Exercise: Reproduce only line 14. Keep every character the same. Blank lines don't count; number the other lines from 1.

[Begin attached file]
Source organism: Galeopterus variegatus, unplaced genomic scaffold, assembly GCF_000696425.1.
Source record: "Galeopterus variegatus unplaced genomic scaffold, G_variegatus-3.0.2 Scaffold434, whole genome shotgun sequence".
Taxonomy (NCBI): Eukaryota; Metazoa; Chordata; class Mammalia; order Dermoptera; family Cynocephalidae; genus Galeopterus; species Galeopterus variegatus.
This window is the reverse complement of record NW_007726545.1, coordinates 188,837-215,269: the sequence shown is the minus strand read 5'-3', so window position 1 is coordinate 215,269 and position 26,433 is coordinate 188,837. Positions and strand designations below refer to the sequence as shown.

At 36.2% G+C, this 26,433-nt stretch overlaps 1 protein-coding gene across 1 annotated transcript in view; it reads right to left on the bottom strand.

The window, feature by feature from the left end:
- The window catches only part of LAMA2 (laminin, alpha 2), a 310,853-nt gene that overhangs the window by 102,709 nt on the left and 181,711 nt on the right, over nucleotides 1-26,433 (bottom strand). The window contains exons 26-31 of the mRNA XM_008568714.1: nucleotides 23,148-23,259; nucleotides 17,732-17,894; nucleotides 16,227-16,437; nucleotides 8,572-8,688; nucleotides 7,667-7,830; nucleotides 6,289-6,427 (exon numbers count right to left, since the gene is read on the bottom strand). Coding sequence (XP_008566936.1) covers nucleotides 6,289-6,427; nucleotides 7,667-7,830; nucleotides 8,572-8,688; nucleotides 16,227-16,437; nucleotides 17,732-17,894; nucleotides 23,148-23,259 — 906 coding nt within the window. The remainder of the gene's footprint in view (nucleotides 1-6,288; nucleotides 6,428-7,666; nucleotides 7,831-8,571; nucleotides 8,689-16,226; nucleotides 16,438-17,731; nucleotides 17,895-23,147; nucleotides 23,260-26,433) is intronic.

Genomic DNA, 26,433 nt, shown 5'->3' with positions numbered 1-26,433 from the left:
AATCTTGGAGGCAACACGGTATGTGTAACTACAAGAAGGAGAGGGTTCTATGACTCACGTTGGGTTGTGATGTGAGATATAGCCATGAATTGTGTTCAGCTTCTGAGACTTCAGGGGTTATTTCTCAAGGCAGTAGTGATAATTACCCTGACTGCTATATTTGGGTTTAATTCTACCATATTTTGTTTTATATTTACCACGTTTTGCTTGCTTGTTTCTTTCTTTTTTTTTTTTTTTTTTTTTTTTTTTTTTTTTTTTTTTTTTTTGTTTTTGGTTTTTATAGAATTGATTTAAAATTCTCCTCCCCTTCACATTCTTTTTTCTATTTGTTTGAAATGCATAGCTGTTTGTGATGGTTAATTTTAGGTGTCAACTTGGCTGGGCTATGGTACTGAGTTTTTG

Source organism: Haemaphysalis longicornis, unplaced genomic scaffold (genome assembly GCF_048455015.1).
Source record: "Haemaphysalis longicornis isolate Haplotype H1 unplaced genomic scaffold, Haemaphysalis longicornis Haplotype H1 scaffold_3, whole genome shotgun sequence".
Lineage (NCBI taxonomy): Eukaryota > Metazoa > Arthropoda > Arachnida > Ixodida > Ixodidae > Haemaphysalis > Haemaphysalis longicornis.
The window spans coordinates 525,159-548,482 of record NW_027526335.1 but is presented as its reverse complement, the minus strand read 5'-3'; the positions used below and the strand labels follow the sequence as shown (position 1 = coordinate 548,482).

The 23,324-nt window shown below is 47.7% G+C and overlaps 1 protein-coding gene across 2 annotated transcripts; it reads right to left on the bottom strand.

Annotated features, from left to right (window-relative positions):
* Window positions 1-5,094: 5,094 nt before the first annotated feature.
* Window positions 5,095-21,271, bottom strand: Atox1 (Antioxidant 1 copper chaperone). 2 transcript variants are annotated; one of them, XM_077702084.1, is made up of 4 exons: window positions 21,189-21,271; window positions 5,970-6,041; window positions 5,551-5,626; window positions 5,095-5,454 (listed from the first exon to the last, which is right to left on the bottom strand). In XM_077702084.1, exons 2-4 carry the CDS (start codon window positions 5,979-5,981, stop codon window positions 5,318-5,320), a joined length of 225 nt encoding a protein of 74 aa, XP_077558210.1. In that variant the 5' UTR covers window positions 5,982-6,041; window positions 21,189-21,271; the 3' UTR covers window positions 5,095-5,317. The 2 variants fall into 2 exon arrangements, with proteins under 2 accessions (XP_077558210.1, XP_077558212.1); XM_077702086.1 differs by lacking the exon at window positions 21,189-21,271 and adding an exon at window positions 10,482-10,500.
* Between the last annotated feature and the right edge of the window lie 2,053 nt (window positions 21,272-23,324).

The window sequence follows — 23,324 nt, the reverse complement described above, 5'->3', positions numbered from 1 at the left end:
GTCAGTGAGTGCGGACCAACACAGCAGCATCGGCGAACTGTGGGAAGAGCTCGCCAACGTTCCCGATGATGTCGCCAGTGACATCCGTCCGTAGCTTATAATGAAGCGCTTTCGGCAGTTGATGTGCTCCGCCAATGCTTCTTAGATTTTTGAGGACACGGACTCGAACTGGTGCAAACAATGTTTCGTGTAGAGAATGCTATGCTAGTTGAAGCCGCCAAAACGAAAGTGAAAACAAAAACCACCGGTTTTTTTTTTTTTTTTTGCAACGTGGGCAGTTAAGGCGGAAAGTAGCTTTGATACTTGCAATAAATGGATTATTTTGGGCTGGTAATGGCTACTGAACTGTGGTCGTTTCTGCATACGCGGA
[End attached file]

The 23,324-nt window shown below is 47.7% G+C and overlaps 1 protein-coding gene across 2 annotated transcripts; it reads right to left on the bottom strand.